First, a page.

Confounded by Coptic community of Cairo

Having made several past visits to tourist areas of Egypt and the Sinai, on our March ’05 trip my husband and I decided to explore the Coptic aspect of Cairo.

The Copts are the only Egyptian Christians. They believe that St. Mark established their church at Alexandria. The official “birth” of the Coptic church was in A.D. 286. Their worship is still conducted in “Coptic,” now considered a dead language. St. Anthony (A.D. 250-350), the originator of Christian monarchism, was a Copt. Egypt has the largest Christian population in the Middle East.

The oldest part of Cairo is Coptic Cairo, located south of modern Cairo and ensconced behind walls. However, a particularly large concentration, approximately 50,000 Copts called Zabbahleen, live in the Muqattam Mountain area southeast of the Citadel. In 1969 the government decreed that all garbage collectors would live in this area.

As Muslims are forbidden any contact with pork, the Christian Copts, to escape their poverty, became the garbage collectors for Cairo. They separate out the food that can be given to the pigs. They also minutely extract and categorize other items of garbage (approximately 75% of the total trash) that can be recycled, sold or used.

Their dwellings are rudimentary huts called zaraayib, which means pigsties. Daily trucks as well as donkeys and carts start out collecting in the early morning and at dusk bring in Cairo’s tons of garbage to Muqattam. The vehicles and makeshift conveyances are piled with mountainous, gravity-defying loads. One or two boys usually accompany the adult male driver.

To visit Muqattam is an experience almost beyond belief. Groups of people, including very young children in filthy, ragged attire, stand knee-deep in the middle of huge piles of stinking garbage, busily sorting the debris while swarms of flies and dust from arriving trucks and donkey carts create a surreal aura.

The very narrow road through the village, unpaved and bumpy, would be a challenge for a NASCAR professional. The road was more busy than usual when we arrived, due to thousands of incongruously nicely dressed people walking downhill toward our approaching car. It was as if we were seeing an apparition. Our guide explained that they were returning from church, taking their turn away from their labors.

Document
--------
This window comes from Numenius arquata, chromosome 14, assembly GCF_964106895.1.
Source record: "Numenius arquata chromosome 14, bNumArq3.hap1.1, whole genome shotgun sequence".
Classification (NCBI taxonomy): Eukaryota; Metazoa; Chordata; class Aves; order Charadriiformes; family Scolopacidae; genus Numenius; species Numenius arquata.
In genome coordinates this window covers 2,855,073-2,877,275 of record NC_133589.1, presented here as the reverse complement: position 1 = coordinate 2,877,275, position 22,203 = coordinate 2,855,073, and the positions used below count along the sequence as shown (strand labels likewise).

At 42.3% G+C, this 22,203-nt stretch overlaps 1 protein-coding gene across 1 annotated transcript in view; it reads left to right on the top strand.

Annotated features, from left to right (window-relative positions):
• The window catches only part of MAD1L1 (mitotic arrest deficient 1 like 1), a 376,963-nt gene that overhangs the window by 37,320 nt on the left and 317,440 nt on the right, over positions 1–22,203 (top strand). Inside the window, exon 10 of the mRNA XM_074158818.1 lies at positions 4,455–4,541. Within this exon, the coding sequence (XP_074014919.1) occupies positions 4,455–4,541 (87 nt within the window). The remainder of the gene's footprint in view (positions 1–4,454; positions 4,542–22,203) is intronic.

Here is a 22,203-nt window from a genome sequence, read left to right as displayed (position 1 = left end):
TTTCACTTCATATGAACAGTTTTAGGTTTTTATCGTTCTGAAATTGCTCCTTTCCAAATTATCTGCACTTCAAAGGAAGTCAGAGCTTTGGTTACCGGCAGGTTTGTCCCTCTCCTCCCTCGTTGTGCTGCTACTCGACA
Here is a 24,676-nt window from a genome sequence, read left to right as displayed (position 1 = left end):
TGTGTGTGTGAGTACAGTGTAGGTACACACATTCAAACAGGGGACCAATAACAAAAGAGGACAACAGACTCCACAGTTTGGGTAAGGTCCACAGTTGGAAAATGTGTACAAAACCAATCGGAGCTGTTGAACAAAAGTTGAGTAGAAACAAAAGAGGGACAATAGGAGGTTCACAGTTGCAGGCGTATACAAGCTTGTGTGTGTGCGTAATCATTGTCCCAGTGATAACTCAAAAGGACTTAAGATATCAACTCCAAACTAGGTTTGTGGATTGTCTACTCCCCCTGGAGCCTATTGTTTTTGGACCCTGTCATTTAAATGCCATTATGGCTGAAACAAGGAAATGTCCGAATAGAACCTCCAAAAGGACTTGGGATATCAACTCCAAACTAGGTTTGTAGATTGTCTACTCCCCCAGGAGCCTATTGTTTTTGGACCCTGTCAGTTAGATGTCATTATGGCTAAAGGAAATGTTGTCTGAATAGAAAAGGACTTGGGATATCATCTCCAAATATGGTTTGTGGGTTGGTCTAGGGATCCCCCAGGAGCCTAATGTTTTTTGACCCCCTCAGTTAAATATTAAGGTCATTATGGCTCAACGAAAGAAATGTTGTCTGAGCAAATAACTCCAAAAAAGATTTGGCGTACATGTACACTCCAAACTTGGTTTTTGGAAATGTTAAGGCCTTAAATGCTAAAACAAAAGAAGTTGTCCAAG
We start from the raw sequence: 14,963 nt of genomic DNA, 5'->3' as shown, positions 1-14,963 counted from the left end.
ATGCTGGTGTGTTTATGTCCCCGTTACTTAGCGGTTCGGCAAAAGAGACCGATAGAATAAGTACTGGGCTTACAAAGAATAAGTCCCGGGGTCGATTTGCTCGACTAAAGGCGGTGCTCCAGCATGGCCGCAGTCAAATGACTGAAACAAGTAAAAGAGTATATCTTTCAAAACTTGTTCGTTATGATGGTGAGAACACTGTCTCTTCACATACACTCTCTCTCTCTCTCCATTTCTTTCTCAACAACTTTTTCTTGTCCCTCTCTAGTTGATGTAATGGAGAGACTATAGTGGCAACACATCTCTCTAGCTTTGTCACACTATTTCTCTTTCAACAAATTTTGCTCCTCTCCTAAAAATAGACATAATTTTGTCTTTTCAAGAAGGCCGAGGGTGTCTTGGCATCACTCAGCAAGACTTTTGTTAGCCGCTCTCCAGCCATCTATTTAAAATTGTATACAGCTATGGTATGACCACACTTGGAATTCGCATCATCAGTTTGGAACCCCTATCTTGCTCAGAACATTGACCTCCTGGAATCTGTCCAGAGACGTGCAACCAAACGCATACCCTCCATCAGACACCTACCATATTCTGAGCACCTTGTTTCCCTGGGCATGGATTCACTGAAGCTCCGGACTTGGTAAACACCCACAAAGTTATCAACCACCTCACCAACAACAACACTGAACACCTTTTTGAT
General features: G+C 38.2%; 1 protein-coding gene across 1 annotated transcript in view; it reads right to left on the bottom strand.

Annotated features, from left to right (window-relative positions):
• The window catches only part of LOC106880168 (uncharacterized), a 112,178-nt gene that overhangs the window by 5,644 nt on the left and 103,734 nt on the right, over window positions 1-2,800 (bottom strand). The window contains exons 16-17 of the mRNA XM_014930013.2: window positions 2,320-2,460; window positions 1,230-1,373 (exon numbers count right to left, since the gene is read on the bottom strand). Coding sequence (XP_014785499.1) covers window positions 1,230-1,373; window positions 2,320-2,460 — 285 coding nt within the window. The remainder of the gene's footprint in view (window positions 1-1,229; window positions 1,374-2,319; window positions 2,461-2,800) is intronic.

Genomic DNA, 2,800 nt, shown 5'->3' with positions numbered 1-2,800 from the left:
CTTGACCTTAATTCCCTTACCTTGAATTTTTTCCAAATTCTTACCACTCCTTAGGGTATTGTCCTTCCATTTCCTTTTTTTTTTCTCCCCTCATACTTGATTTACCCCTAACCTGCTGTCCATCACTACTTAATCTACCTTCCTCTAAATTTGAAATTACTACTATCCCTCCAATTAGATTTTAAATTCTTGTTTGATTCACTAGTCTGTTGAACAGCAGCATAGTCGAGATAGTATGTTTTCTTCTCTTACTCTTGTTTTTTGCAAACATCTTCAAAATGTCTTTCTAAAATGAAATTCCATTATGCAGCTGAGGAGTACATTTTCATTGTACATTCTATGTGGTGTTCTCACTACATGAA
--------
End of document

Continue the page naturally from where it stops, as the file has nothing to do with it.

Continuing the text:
We were confounded by the clusters of sorters we passed, women and children who smiled and waved at us, seemingly happy in their chores without missing a beat in the rhythm of their unpleasant task. Among the people, pigs were scavenging on their own. The danger of injury and disease lurking everywhere cannot be overstated.

The Zabbahleen are viewed by Muslim Egyptians as the equivalent of the Untouchables in India. However, a great deal of pride emanates from this industrious community, and one can’t help but admire the impressive face they present to outsiders. These devout Christians with their extraordinary work ethic are an example of faith overcoming all odds in order to survive.

Proceeds from their labor have built schools and desperately needed clinics. The latter are now dispensing the much-needed prophylactic vaccine for Hepatitis A. They also have been able to add seats, altars and a public-address system to their church.

We arrived at the Church of the Cave and Saint Samaan (Simon), “the Tanner.” It was established in 1990 after the cave was discovered by the resident Coptic priest as he attempted to clear an area for a children’s playground. It appears at first sight as if you are nearing a church, but after a short walk beyond the facade you enter the awesome mouth of a gigantic cave that has a capacity for 5,000 people.

Inside and outside, the mountain cave is covered with beautiful carvings of familiar scenes of the Holy Family and others from the Bible, with verses in English and Arabic. Fakhir, our local guide, explained they were all produced by a Polish artist named Mario who came to Egypt as a young man. He started the carvings in 1986. He has also done magnificent mosaic domes at the other nearby cave churches, including Garbage Cathedral, with a capacity for 20,000.

Fakhir was devoted to the church and gave a detailed history of the founder and of the recent carvings. He also related recent miracles that had taken place in the church. Outside the cave there were many children playing. They were friendly, clean, nicely dressed and well behaved. Fakhir accepts no tips, but donations can be made to the church in lock boxes throughout the caves.

This enclave of Muqattam, a sanctuary for the Christian faithful who live there, is just a tiny part of the 15 million-plus population of Cairo who produce more than 10,000 tons of garbage daily. Sadly, the government is opting to replace the Zabbahleen with outside contractors. This will have a devastating effect on a community who on their own initiative conceived and executed a plan that benefits others while supporting themselves.

I defy the most jaded traveler not to see the beauty emanating from this noxious, odiferous spot on the Earth. It is worth the trip to discover a unique people experiencing a life of their own design as a means for survival. Hopefully, a people this inventive and productive will be capable of devising other means to make their living in the near future.

In Cairo, our superb guide/translator, Ronarosa, and driver, Gamel, were obtained via Internet from Min Travel (15a Ain Shams St., El Naam Sq., Cairo, Egypt; phone +202 63 25 917 or visit We paid $145 per person for four days and also gave both guide and driver a tip.

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